It is unfortunate fact that most places I tend to go, is merely platforms of huge businesses, not private websites. Not that I would use much of bandcamp nor most of the social media services either. Been removing most of my own stuff from places like that unless I absolutely don't have other option.

Internet 2.0 is so far from mindset of "magazine", that those who have lived decade on free instant gratification, probably are unlikely to type url, visit store, send email order, wait to be billed, pay (including probably annoying price of shipping) , and wait box to arrive.. might not feel it relevant at all. I can understand that very very easily. Yet one can see that this leads to magazines to cease to exists.

Like mr. Glass says, spending year with project, investing all that time, money and energy, and by each issue getting less back, was not really encouraging. Less - not being less money, but less enthusiasm. I am guessing that not even artists dropping short message of thanking to be included and all the friends just throwing the magazine into piles of "will check later on better time"... haha. I guess it comes down to is that amount of effort mentally equal to be seen only by... 100, 200,.. people? Instead of 500, 1000, 2000...?

Magazine like Bananafish couldn't probably downscale it. I would assume that this is obstacle that perhaps most magazines had. ND, ALAP, Bananafish, and so on... can you just downscale it to level of making it "fun" again - and maintain the spirit of magazine? Hard to say. Although I would say that if next week would be announced series of mini ALAP 'zines consisting all material that was generated over the years, I'd prefer that over several hundred pages book that might or might not get done?


Market for old 'zines...  I was quite surprised at some point when I did discover bookogs. It felt like really needed and good idea, that could potentially fill the gap. Both, selling new inventory, but most of all old stuff. Then, very quickly one could realize that IF the main site Discogs is so touchy about the content, you can be damn sure that any slightly transgressive zine worth buying, any slightly obscure book  you'd be into getting, won't be there after one bozo files complaint.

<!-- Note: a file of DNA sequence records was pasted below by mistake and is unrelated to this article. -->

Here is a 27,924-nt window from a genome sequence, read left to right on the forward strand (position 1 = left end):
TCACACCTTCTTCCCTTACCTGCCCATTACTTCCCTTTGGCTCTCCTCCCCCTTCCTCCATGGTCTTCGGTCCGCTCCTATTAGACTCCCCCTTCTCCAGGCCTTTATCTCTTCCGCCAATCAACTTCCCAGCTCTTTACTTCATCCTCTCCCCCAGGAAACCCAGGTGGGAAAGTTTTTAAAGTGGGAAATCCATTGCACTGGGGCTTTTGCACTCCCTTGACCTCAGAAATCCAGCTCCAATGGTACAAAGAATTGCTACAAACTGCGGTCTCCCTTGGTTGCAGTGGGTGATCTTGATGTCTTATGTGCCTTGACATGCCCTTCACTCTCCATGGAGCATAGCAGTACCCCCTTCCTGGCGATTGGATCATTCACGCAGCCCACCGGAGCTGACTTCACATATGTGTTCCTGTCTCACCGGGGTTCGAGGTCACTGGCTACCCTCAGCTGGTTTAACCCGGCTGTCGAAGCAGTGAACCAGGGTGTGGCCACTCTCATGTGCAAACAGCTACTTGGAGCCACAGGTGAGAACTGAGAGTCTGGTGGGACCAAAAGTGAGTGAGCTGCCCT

So, all in all, I would think that despite thinking internet will preserve and make everything visible, actually there is and will be underground culture, that remains to be accessible for limited time and limited amount of people. It might be also good thing, although I'd like to see magazines documenting it, be able to spread 10 fold print runs.
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« Reply #124 on: January 06, 2020, 05:27:19 PM »

Market for old 'zines...  I was quite surprised at some point when I did discover bookogs. It felt like really needed and good idea, that could potentially fill the gap. Both, selling new inventory, but most of all old stuff. Then, very quickly one could realize that IF the main site Discogs is so touchy about the content, you can be damn sure that any slightly transgressive zine worth buying, any slightly obscure book  you'd be into getting, won't be there after one bozo files complaint.

I was thinking about this as well, mainly when I was adding items to the database that had 'mature content'. They do have a checkbox for "This submission might contain offensive or sensitive content" when submitting an entry to the database, but I wonder what purpose that serves. It may only hide the content from search results unless 'allow explicit content' setting is enabled, and the items may still not be allowed in the marketplace.
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« Reply #125 on: January 06, 2020, 06:57:41 PM »